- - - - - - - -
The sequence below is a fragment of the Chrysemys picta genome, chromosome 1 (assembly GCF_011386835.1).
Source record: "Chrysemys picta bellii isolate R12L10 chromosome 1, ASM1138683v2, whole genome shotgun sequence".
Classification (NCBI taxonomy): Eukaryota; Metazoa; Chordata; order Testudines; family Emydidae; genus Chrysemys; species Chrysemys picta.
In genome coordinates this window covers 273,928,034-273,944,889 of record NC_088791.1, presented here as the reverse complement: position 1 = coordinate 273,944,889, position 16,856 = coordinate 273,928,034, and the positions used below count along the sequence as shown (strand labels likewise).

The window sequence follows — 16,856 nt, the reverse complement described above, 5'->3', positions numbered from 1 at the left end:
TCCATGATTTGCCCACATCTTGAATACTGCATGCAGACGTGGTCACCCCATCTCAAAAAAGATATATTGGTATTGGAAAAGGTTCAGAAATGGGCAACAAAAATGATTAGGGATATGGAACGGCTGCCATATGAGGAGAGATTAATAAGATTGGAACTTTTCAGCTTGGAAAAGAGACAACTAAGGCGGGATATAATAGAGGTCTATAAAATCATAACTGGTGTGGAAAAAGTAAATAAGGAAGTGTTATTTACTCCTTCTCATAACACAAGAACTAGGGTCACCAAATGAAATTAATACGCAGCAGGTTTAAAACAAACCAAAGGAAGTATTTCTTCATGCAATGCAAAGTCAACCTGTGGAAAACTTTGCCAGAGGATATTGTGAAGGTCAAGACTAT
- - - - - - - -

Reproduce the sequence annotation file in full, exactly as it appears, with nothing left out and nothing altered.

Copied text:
The sequence below is a fragment of the Chrysemys picta genome, chromosome 1 (assembly GCF_011386835.1).
Source record: "Chrysemys picta bellii isolate R12L10 chromosome 1, ASM1138683v2, whole genome shotgun sequence".
Classification (NCBI taxonomy): Eukaryota; Metazoa; Chordata; order Testudines; family Emydidae; genus Chrysemys; species Chrysemys picta.
In genome coordinates this window covers 273,928,034-273,944,889 of record NC_088791.1, presented here as the reverse complement: position 1 = coordinate 273,944,889, position 16,856 = coordinate 273,928,034, and the positions used below count along the sequence as shown (strand labels likewise).

The window sequence follows — 16,856 nt, the reverse complement described above, 5'->3', positions numbered from 1 at the left end:
TCCATGATTTGCCCACATCTTGAATACTGCATGCAGACGTGGTCACCCCATCTCAAAAAAGATATATTGGTATTGGAAAAGGTTCAGAAATGGGCAACAAAAATGATTAGGGATATGGAACGGCTGCCATATGAGGAGAGATTAATAAGATTGGAACTTTTCAGCTTGGAAAAGAGACAACTAAGGCGGGATATAATAGAGGTCTATAAAATCATAACTGGTGTGGAAAAAGTAAATAAGGAAGTGTTATTTACTCCTTCTCATAACACAAGAACTAGGGTCACCAAATGAAATTAATACGCAGCAGGTTTAAAACAAACCAAAGGAAGTATTTCTTCATGCAATGCAAAGTCAACCTGTGGAAAACTTTGCCAGAGGATATTGTGAAGGTCAAGACTAT